‘Surprised by Oxford’ movie: Remedying broken relationships

By Rusty Wright

(This article first appeared on WashingtonExaminer.com.)

Ever feel awkward opening yourself emotionally in a relationship?  Got any family issues that make trusting others difficult?  Does that affect your social life, job, or home life?  Do you ever use work, studies, or accomplishments to bolster your self-image when, inside, you’re hiding from others?  Perhaps you’ll resonate with this film’s protagonist.

Carolyn Drake, a brilliant student, receives a full scholarship to pursue her academic holy grail, an Oxford University doctorate.  Headstrong, determined, and deeply wounded by family desertion, she struggles with fears, love needs and relationship complexities. 

Surprised by Oxford, based on a true story, conveys Carolyn’s journey to reconcile her troubled family experience with her desires for friendship, romance, and finding her life’s purpose.  The film’s breathtaking Oxford scenery compliments its focus on reason, skepticism, romance, humor, sorrow, and fulfillment.

Daddy’s gone

“Caro,” as Carolyn is nicknamed, announced as a young child that her life’s desire was “a doctorate.”  Her childhood was difficult.  In some ways, she loved her father, but a sheriff’s arrest and domestic conflict removed him from her family.  He was seldom home.  Whenever he returned, so did trouble.

Caro mistrusted men, threw herself into her studies, and sought security in her accomplishments to hide herself from close relationships that might bring pain.  Into her Oxford life comes a male student she calls “TDH” (tall, dark, and handsome). 

Though initially guarded, Caro warms to his friendship but makes her independence clear, sometimes in humorous ways.  She rejects his chivalrous courtesies.  As they walk together on Oxford sidewalks, when he politely shifts positions to walk on the traffic side, she counters by maneuvering back to the traffic side. 

Relative truth?  Absolutely sure?

Caro enjoys Oxford’s diverse social and cultural opportunities, and her precise logic and courage guide her interaction with her classmates, TDH, and professors.  At a public lecture, a distinguished scholar asserts that truth is relative.  Caro asks him publicly, if all truth is relative, why should they believe him?  By his own reasoning, his denial of absolutes cannot be absolutely true.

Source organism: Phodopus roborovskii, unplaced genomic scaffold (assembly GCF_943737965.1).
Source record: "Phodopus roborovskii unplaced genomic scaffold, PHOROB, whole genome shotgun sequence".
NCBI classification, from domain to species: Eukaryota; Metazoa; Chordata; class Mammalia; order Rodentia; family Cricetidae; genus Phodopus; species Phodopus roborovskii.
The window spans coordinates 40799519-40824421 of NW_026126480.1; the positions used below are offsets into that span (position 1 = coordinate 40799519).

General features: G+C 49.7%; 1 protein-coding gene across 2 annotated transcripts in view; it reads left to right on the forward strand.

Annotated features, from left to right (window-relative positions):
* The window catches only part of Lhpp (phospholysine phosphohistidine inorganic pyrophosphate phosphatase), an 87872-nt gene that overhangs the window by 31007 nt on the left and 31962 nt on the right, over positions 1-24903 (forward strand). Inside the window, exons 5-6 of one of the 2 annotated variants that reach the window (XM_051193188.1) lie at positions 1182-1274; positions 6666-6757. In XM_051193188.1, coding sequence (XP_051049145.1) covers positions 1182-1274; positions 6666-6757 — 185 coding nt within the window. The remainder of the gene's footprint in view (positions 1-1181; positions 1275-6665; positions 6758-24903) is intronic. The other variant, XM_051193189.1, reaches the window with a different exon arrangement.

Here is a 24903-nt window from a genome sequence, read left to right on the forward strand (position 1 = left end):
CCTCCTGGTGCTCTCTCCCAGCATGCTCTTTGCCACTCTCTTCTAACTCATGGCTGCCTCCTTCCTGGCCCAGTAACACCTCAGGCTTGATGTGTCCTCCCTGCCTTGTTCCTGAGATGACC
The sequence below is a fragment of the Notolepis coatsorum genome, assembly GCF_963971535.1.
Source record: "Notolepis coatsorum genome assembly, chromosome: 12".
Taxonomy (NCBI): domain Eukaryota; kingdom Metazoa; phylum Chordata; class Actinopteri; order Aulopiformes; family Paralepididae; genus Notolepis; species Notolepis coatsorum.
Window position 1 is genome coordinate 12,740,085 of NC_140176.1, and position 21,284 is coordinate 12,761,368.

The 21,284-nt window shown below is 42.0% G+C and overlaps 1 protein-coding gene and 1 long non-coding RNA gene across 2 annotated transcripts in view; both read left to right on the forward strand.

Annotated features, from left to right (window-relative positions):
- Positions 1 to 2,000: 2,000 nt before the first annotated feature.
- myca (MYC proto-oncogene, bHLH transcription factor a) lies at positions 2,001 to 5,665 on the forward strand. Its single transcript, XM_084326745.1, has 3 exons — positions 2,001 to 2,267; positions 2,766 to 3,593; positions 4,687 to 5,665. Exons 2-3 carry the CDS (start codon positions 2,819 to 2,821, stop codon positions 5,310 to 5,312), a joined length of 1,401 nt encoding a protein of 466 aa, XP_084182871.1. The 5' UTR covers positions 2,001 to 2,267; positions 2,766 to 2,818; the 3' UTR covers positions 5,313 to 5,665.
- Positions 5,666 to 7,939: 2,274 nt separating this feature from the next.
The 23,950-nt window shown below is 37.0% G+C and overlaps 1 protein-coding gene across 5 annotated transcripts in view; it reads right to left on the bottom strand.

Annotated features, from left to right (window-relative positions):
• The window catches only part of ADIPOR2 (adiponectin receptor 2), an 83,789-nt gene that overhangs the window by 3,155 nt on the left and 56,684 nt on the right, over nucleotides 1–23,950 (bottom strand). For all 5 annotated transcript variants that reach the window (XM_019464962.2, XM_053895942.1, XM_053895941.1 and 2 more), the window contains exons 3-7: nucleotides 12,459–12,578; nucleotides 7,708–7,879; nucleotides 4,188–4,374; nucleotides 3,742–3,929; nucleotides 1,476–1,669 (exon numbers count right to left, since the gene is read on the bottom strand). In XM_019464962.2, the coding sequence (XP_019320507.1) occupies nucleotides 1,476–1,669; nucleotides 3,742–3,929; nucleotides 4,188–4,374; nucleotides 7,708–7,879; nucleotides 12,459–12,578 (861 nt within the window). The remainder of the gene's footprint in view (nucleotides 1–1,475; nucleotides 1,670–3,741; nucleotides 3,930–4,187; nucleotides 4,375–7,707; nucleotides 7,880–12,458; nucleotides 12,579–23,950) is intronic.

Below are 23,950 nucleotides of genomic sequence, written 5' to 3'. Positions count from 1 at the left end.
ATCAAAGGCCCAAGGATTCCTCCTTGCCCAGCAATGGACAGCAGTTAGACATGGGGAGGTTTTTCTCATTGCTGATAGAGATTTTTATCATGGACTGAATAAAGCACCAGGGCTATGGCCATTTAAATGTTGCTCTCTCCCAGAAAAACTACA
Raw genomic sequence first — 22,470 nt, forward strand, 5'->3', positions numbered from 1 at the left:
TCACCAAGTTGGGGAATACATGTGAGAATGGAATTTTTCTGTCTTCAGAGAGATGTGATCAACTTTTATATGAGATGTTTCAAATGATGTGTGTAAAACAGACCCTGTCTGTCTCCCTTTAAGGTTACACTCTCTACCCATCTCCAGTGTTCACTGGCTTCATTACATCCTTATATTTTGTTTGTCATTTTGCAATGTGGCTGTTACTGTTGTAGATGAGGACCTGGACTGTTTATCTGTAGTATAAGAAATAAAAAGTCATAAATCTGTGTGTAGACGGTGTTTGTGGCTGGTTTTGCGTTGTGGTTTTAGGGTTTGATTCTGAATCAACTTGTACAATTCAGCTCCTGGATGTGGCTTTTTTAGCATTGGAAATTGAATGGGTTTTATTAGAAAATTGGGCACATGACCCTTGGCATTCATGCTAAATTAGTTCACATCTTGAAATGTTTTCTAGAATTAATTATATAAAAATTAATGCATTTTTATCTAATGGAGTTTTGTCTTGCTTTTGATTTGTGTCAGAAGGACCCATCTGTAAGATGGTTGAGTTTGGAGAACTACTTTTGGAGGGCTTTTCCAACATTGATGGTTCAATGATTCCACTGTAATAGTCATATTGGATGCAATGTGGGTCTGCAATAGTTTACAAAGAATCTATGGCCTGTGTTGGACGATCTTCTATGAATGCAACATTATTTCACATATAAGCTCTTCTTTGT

As she and TDH grow closer, Caro finds herself opening up to him, in sometimes scary ways.  You see, TDH’s father is a pastor.  In her memoir, which inspired the film,  Caro notes similarities with the famous Dusty Springfield song, that the only one who could ever reach her was the “Son of a Preacher Man.”  But she says, “I had no real need of believing in men, God incarnate or otherwise.”

TDH respects her faith-skepticism and sympathizes with her psychological distress, while encouraging her to consider looking outside her humanity for ultimate security.  Caro peppers TDH with important questions such as: Why do men treat women so poorly?  How could a loving God allow evil and suffering?  Why should I believe the Bible?  How do we know Jesus is who he claimed to be? 

Testing men

“Testing men,” she says in her memoir, “was one of my little hobbies.”  But she feels “something is missing in my life,” so she keeps searching.  In the film, TDH recommends C.S. Lewis’ Surprised by Joy.  Caro found intriguing the argument that Jesus’ claim to deity logically allowed just three possibilities for his true nature: he was either a liar, a lunatic, or the Lord. 

She decides to dig deeper.  Along the way, she grapples with her emotional insecurities and family conflicts, reflecting that, “I would have traded every accomplishment for a close relationship with my father.”  She experiences a roller coaster relationship with TDH. 

Reason?  Romance?  Reconciliation?  I won’t spoil these outcomes for you.

Surprised by Oxford had me reminiscing about my own time there, as well as my own psychological struggles, relationship rides, emotional intelligence development (still learning), and faith skepticism.  An entertaining, thought-provoking, moving film.

www.SurprisedByOxford.movie   In US, Canada, United Kingdom, Australia theaters September 27.

Rusty Wright is an author and lecturer who has spoken on six continents.  He holds Bachelor of Science (psychology) and Master of Theology degrees from Duke and Oxford universities, respectively. www.RustyWright.com

Copyright © 2023 Rusty Wright

#     #     #

Editors:  Note pictures below.  For access to these and more, check here, here, here, here, here, here, and here

Surprised by Oxford movie poster.
Caro Drake (Rose Reid) on Oxford streets.
TDH (Ruairi O’Connor).
TDH (Ruairi O’Connor) and Caro (Rose Reid) in an Oxford museum.
TDH (Ruairi O’Connor) and Caro (Rose Reid). Photo: Chris Cox